Janice Dickinson's autobiography is a candid look at the bitchy, high-octane world of high fashion. Starting with her blue-collar upbringing in Florida, growing up with an sexually abusive father & a damaged mother, Janice's life story is certainly worthy book-material. From her unhappy childhood to her tedious beginnings in the modelling world in Manhattan, her life was an uphill struggle. Soon catching the wave of change, breaking the mould with her dark-looks and boyish figure, Janice was never going to be your typical All-American girl next door. And her story is definately more exciting than anything the girl next door could tell you anyway.
Dickinson's story moves at lightening speed, from boyfriend to boyfriend, designer to designer. Sometimes it's hard to keep track, which I suppose is perfectly apt - as this writing style mimics the very speed and pace that her career and life travelled at at that time. From the glamourous foreign locations to the heady excess of Studio 54, Janice paints a fantasty world of almost ludicrous proportions. Except that it's not a fantasy world at all - it all happened, and Janice recalls each event with glorious detail and candour. Her honesty and confidence is very refreshing, making such a nice change from the usual sychophantic memiors that fill the shelves.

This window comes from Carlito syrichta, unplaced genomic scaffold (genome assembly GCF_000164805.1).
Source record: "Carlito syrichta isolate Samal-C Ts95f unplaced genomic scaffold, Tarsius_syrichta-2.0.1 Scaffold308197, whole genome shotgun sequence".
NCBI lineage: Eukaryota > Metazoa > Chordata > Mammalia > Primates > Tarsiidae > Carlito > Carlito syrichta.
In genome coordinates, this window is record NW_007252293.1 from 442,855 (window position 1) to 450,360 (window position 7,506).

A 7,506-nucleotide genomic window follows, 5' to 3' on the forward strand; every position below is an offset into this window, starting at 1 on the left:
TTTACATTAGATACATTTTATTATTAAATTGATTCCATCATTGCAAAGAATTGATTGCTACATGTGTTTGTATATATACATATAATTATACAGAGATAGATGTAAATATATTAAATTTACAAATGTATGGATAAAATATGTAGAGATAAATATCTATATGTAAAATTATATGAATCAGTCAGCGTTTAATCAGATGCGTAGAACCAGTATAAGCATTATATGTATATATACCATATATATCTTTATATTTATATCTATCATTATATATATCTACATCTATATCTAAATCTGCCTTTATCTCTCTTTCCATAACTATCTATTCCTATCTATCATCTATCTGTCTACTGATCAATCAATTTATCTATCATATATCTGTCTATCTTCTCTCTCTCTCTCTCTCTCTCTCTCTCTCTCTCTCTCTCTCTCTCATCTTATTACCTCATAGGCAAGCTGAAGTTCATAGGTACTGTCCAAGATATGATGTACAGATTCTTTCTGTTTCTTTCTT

My only complaint is with the last section of the book, covering the 1990s. Janice is very vague and seems to completetly rush throught these years, with major marriages and realtionships over and done with in a matter of pages. But hey, who really cares about those years anyway? We all what to read about Janice in her prime, in the 70s and 80s, when cocaine and platform shoes were practically a legal requirement.
Some may find Dickinson too much to take (she is a tad irritating at times), but I can forgive her for it, because she makes up for it with her brutal honesty and humour.
A must read